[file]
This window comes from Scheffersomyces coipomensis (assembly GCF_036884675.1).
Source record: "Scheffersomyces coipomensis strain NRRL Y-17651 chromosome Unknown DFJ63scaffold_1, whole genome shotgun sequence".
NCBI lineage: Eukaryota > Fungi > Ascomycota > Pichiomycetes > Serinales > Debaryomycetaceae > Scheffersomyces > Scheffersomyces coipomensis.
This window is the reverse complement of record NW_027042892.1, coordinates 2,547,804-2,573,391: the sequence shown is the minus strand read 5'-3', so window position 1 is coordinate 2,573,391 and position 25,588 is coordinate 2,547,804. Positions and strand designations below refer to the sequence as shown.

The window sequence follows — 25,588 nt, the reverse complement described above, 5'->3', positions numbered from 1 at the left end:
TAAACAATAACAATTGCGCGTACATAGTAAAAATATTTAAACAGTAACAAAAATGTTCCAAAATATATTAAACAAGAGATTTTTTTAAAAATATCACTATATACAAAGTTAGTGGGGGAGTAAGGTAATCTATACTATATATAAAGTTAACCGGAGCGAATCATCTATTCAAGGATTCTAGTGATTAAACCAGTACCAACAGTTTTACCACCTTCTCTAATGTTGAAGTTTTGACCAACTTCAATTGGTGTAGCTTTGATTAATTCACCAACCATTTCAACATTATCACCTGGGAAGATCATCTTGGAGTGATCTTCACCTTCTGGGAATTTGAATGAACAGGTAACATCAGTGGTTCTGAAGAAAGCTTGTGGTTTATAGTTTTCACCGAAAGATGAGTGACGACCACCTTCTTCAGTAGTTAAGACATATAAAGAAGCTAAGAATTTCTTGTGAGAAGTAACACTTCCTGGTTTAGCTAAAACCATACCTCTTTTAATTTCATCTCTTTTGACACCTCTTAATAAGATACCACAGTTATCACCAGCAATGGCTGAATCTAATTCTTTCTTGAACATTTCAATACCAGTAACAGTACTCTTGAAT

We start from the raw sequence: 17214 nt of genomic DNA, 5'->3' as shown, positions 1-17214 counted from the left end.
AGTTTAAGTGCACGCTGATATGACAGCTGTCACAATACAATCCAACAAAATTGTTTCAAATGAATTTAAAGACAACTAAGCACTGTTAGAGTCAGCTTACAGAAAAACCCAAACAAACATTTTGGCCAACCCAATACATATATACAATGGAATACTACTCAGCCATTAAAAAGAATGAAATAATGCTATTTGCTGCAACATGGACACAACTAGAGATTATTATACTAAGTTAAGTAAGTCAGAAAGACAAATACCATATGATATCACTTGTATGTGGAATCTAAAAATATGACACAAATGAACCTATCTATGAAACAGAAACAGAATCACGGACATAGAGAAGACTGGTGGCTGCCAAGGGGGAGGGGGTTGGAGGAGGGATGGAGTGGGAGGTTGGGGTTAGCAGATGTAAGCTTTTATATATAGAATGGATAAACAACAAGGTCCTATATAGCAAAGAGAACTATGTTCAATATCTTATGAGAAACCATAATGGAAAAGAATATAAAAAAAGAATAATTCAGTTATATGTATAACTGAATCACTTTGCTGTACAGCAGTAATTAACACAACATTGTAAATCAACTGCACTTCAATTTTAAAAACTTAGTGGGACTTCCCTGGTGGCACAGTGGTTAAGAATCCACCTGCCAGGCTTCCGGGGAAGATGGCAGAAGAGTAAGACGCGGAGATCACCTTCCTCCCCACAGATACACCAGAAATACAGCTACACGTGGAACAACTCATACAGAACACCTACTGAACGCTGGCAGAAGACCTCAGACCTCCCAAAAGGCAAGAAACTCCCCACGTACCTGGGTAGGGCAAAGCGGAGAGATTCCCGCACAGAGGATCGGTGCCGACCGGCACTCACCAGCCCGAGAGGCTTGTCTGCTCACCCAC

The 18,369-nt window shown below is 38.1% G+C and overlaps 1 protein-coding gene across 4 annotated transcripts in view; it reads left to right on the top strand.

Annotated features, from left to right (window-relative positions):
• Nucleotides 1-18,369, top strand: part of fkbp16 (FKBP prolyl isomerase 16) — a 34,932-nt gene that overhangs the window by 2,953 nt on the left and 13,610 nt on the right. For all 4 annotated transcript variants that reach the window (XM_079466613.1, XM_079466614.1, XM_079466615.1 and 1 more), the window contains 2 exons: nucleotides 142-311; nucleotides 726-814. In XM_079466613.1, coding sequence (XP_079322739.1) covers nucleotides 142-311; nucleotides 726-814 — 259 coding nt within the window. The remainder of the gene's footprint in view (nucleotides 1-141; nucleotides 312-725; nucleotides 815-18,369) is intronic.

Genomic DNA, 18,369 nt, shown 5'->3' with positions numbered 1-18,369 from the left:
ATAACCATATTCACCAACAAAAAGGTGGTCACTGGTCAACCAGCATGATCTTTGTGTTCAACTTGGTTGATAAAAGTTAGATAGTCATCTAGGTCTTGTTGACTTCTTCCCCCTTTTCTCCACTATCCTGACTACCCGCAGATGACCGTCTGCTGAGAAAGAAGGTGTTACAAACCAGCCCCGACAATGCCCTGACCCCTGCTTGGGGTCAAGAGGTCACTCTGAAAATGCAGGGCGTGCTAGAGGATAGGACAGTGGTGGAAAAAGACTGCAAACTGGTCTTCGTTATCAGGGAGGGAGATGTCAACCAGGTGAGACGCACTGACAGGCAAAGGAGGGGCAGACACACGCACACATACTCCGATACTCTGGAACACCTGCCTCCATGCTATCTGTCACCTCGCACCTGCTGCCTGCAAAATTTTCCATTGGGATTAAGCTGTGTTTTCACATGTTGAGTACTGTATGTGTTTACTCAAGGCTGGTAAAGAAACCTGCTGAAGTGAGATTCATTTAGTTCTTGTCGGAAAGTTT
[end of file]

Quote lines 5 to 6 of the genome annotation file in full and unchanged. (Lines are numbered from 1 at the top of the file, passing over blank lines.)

The window sequence follows — 25,588 nt, the reverse complement described above, 5'->3', positions numbered from 1 at the left end:
TAAACAATAACAATTGCGCGTACATAGTAAAAATATTTAAACAGTAACAAAAATGTTCCAAAATATATTAAACAAGAGATTTTTTTAAAAATATCACTATATACAAAGTTAGTGGGGGAGTAAGGTAATCTATACTATATATAAAGTTAACCGGAGCGAATCATCTATTCAAGGATTCTAGTGATTAAACCAGTACCAACAGTTTTACCACCTTCTCTAATGTTGAAGTTTTGACCAACTTCAATTGGTGTAGCTTTGATTAATTCACCAACCATTTCAACATTATCACCTGGGAAGATCATCTTGGAGTGATCTTCACCTTCTGGGAATTTGAATGAACAGGTAACATCAGTGGTTCTGAAGAAAGCTTGTGGTTTATAGTTTTCACCGAAAGATGAGTGACGACCACCTTCTTCAGTAGTTAAGACATATAAAGAAGCTAAGAATTTCTTGTGAGAAGTAACACTTCCTGGTTTAGCTAAAACCATACCTCTTTTAATTTCATCTCTTTTGACACCTCTTAATAAGATACCACAGTTATCACCAGCAATGGCTGAATCTAATTCTTTCTTGAACATTTCAATACCAGTAACAGTACTCTTGAAT